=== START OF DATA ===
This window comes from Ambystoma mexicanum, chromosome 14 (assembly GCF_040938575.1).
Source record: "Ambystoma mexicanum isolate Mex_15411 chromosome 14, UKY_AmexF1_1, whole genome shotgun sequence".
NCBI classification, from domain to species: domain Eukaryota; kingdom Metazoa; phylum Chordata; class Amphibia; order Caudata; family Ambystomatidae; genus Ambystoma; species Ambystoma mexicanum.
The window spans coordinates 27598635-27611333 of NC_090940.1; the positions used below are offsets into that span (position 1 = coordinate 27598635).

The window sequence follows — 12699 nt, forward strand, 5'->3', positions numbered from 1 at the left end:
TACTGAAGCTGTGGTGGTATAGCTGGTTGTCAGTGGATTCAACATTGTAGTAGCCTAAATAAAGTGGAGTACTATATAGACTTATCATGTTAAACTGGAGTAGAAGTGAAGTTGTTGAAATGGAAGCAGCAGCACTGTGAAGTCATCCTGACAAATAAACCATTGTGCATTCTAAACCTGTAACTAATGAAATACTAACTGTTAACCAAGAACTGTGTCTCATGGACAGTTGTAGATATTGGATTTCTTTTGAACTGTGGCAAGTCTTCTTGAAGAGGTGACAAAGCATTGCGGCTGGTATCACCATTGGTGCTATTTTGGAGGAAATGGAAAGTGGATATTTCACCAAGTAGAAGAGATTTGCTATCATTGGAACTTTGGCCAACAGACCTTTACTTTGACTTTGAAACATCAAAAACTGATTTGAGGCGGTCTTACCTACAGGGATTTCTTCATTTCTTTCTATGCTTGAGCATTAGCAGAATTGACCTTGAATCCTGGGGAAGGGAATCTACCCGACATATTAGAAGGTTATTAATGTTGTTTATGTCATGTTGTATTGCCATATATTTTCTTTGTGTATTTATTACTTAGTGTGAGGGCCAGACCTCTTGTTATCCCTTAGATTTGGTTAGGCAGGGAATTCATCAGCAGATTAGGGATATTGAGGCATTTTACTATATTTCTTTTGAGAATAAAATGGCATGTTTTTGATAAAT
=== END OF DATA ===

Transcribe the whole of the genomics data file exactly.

This window comes from Ambystoma mexicanum, chromosome 14 (assembly GCF_040938575.1).
Source record: "Ambystoma mexicanum isolate Mex_15411 chromosome 14, UKY_AmexF1_1, whole genome shotgun sequence".
NCBI classification, from domain to species: domain Eukaryota; kingdom Metazoa; phylum Chordata; class Amphibia; order Caudata; family Ambystomatidae; genus Ambystoma; species Ambystoma mexicanum.
The window spans coordinates 27598635-27611333 of NC_090940.1; the positions used below are offsets into that span (position 1 = coordinate 27598635).

The window sequence follows — 12699 nt, forward strand, 5'->3', positions numbered from 1 at the left end:
TACTGAAGCTGTGGTGGTATAGCTGGTTGTCAGTGGATTCAACATTGTAGTAGCCTAAATAAAGTGGAGTACTATATAGACTTATCATGTTAAACTGGAGTAGAAGTGAAGTTGTTGAAATGGAAGCAGCAGCACTGTGAAGTCATCCTGACAAATAAACCATTGTGCATTCTAAACCTGTAACTAATGAAATACTAACTGTTAACCAAGAACTGTGTCTCATGGACAGTTGTAGATATTGGATTTCTTTTGAACTGTGGCAAGTCTTCTTGAAGAGGTGACAAAGCATTGCGGCTGGTATCACCATTGGTGCTATTTTGGAGGAAATGGAAAGTGGATATTTCACCAAGTAGAAGAGATTTGCTATCATTGGAACTTTGGCCAACAGACCTTTACTTTGACTTTGAAACATCAAAAACTGATTTGAGGCGGTCTTACCTACAGGGATTTCTTCATTTCTTTCTATGCTTGAGCATTAGCAGAATTGACCTTGAATCCTGGGGAAGGGAATCTACCCGACATATTAGAAGGTTATTAATGTTGTTTATGTCATGTTGTATTGCCATATATTTTCTTTGTGTATTTATTACTTAGTGTGAGGGCCAGACCTCTTGTTATCCCTTAGATTTGGTTAGGCAGGGAATTCATCAGCAGATTAGGGATATTGAGGCATTTTACTATATTTCTTTTGAGAATAAAATGGCATGTTTTTGATAAAT